To Learn more, visit patientsrisingconcierge.org, or email us at askusanything@patientsrising.org. Up next, field correspondent, Kate Pecora, brings us her interview with Beth Waldron on non-medical switching and how it pits doctor's recommendations against insurance companies. Take a listen.

Kate Pecora (24m 10s):
Today, I'm speaking with Beth Waldron, an advocate within the pulmonary embolism and deep vein thrombosis, also known as the PE and DVT Community. Beth is going to share her story and talk a bit about the impact of nonmedical switching. Nice to talk with you, Beth.

Beth Waldron (24m 26s):
Thank you. Thanks for having me.

Kate Pecora (24m 27s):
So, let's start off with a bit about yourself and how your journey with deep vein thrombosis and pulmonary embolism has kind of taken root. I understand that you were in your mid-thirties when those symptoms began to develop and you've had a few experiences since then. Could you talk to me about those.

Beth Waldron (24m 51s):
Eighteen-years-ago, when I was 34-years-old, I developed deep vein thrombosis and pulmonary embolism. Those are blood clots in my legs and blood clots in my lungs. My blood clots were not initially diagnosed. My leg pain was attributed to a pulled muscle. My shortness of breath was thought to be a respiratory infection, for which I was prescribed antibiotics. It was only after a second, near-fatal pulmonary embolism episode, that I ended up with a rather long hospital stay, and I received the correct diagnosis. That was sort of my initial motivating factor for becoming an advocate related to blood clots.

Beth Waldron (25m 32s):
It's not normal, for someone in their thirties, to develop a blood clot out of the blue. So after some tests, I discovered that I have a blood clotting disorder, a thrombophilia. I'm at high-risk for developing a clot recurrence, and for that reason, I'm going to be on lifelong anticoagulation or blood thinning therapy. My father, interestingly enough, also had DVT and PE. Unfortunately, while he was on anticoagulation, he developed a massive internal bleed, which the doctors were unable to control and he died as a result of that bleed.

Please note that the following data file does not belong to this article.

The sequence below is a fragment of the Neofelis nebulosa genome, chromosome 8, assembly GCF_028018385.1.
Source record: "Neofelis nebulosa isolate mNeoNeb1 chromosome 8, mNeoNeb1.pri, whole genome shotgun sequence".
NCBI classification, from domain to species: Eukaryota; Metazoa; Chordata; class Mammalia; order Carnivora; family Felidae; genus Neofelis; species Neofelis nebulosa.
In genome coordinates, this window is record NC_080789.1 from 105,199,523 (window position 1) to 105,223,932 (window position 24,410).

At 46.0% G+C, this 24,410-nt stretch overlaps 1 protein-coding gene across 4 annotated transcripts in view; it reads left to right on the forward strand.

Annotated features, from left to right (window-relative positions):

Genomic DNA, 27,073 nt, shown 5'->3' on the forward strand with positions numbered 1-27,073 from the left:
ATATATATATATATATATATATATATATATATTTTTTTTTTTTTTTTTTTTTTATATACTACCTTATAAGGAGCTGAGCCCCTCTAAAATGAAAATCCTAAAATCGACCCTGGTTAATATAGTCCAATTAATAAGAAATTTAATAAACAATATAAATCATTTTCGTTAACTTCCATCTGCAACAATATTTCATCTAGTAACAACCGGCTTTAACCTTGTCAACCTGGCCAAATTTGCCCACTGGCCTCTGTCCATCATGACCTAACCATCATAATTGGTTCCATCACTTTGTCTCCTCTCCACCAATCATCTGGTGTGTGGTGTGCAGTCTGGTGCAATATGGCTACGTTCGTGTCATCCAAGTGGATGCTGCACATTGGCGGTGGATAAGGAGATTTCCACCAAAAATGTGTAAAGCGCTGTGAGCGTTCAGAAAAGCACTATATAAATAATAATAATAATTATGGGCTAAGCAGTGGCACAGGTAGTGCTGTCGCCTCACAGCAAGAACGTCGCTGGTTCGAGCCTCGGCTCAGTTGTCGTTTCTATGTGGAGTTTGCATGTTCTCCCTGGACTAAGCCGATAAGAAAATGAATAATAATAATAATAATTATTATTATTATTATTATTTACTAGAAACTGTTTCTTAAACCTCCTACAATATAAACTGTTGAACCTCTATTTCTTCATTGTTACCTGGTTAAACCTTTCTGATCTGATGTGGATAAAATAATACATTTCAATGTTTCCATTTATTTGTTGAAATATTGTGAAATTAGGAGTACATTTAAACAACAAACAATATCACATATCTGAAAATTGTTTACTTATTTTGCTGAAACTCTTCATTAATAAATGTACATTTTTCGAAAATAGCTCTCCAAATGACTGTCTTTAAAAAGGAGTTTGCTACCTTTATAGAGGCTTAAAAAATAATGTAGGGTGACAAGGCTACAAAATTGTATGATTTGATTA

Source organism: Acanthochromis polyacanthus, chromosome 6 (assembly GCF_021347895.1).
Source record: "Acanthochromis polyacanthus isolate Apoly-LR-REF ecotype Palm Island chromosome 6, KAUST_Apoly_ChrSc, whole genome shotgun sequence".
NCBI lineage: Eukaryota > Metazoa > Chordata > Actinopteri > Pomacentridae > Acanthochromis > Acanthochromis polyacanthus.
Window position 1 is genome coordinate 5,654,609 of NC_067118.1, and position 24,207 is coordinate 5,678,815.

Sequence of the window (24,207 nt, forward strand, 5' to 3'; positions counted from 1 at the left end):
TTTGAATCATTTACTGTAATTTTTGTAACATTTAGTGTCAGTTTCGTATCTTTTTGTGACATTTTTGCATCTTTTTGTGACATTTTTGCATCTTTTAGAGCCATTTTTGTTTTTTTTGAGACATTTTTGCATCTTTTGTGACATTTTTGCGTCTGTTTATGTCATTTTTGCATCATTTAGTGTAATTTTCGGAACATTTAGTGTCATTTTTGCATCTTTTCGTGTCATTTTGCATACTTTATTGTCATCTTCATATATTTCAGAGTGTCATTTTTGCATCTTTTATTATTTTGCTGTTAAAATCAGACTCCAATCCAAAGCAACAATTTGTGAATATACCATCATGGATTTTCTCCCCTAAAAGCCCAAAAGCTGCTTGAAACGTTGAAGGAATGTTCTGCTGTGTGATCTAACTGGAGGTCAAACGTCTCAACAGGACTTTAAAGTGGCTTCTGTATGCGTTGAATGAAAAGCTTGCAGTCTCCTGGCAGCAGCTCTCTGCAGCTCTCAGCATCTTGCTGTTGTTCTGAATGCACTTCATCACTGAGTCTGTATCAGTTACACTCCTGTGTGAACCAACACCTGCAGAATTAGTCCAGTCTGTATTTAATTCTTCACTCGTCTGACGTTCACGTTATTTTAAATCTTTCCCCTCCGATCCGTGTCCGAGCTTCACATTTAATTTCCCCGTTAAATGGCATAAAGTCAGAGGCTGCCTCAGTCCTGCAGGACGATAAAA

Beth Waldron (26m 14s):
I'm afraid I know all too well, both the risks of my clotting disorder, as well as the treatment. Since this time, I've tried to take, what were negative events in my life, and transform them and try to use them in a way that can do some good with the belief that it takes both an informed patient, and an informed healthcare professional, to really have the most optimal health outcome.

Kate Pecora (26m 39s):
One of your biggest advocacy efforts over the past year, has really been for this idea of non-medical switching, which has come up a couple of times when we've talked. I know you've had your own personal experience with this, as have about 150,000 other people in the country, who are living with this cardiovascular condition. Could you share a quick explainer of what non-medical switching is, what your story is with it, and what does it mean for patients?

Beth Waldron (27m 19s):
Non-medical switching is when a patient's insurance company forces them to change their medication for reasons that are not medical. Usually the reasons are related to cost. The insurance company, or the pharmacy benefit manager that the insurance company subcontracts with, gets a better deal from one pharmaceutical company over another. For example, in my case, I take a blood-thinning medication to prevent a clot recurrence. It's a process that many patients will find familiar. My doctor of 18-years, and I, revisit my treatment options regularly to ensure I'm on the appropriate drug therapy.

Beth Waldron (27m 60s):